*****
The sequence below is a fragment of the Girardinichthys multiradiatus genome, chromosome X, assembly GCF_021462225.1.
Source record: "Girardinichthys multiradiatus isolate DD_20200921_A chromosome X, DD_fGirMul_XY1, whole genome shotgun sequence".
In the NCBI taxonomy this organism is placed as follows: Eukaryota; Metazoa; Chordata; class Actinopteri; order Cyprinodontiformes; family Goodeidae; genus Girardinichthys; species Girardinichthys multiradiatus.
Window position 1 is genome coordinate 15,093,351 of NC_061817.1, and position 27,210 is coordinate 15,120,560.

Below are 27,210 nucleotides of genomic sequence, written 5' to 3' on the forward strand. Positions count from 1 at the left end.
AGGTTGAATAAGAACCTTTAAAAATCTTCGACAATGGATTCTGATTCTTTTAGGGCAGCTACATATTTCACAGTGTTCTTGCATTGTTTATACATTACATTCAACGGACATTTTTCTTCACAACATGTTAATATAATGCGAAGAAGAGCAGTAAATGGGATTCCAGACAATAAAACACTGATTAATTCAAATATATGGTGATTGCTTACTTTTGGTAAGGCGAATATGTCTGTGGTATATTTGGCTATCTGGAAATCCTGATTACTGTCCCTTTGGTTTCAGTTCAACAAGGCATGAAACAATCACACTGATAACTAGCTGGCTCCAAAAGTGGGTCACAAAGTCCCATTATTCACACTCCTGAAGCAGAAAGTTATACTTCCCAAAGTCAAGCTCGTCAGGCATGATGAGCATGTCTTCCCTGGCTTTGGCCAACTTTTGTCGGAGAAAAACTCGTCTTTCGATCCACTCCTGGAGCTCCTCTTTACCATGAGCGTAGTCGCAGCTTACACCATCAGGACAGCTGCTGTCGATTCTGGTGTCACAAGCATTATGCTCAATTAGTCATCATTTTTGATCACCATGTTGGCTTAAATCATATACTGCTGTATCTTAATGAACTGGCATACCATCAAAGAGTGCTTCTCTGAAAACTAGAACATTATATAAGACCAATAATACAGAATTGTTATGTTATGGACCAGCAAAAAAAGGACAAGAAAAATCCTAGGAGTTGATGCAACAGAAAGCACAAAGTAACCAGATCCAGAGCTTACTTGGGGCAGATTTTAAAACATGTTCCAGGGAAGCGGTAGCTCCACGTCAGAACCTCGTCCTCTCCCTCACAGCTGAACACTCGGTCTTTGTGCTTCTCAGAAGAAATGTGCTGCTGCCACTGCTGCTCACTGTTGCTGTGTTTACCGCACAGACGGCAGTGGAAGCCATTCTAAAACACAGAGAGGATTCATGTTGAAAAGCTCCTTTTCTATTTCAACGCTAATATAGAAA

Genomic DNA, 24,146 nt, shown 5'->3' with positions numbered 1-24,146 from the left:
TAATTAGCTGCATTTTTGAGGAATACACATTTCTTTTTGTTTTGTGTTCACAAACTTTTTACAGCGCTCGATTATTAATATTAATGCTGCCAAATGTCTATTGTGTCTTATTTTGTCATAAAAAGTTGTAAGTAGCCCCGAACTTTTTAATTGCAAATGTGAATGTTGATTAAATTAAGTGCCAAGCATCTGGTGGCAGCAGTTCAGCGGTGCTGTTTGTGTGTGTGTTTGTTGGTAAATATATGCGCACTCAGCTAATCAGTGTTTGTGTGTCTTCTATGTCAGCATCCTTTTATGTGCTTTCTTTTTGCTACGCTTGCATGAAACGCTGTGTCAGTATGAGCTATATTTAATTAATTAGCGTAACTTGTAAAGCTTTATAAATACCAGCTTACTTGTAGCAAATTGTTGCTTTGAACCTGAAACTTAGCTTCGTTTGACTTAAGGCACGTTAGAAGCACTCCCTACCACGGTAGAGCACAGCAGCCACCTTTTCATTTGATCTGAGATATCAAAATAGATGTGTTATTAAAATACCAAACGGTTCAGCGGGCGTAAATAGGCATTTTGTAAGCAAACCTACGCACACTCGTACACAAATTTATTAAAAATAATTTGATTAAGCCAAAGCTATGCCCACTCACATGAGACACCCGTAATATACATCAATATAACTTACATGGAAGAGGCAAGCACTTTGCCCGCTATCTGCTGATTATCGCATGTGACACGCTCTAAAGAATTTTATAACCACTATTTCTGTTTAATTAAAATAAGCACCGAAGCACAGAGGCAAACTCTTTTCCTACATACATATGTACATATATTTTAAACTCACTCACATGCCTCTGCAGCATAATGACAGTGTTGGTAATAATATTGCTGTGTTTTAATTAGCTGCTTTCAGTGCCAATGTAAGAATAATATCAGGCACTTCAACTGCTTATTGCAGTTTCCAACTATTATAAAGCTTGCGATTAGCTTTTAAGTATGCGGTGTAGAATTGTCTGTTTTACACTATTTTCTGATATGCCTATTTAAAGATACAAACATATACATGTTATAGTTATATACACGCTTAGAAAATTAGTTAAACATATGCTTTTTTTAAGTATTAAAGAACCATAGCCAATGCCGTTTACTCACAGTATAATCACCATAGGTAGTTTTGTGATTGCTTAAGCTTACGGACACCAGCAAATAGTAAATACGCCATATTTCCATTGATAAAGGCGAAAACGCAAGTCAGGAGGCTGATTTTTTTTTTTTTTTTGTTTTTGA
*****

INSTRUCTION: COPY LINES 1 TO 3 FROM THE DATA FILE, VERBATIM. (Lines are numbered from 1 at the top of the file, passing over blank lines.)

The sequence below is a fragment of the Girardinichthys multiradiatus genome, chromosome X, assembly GCF_021462225.1.
Source record: "Girardinichthys multiradiatus isolate DD_20200921_A chromosome X, DD_fGirMul_XY1, whole genome shotgun sequence".
In the NCBI taxonomy this organism is placed as follows: Eukaryota; Metazoa; Chordata; class Actinopteri; order Cyprinodontiformes; family Goodeidae; genus Girardinichthys; species Girardinichthys multiradiatus.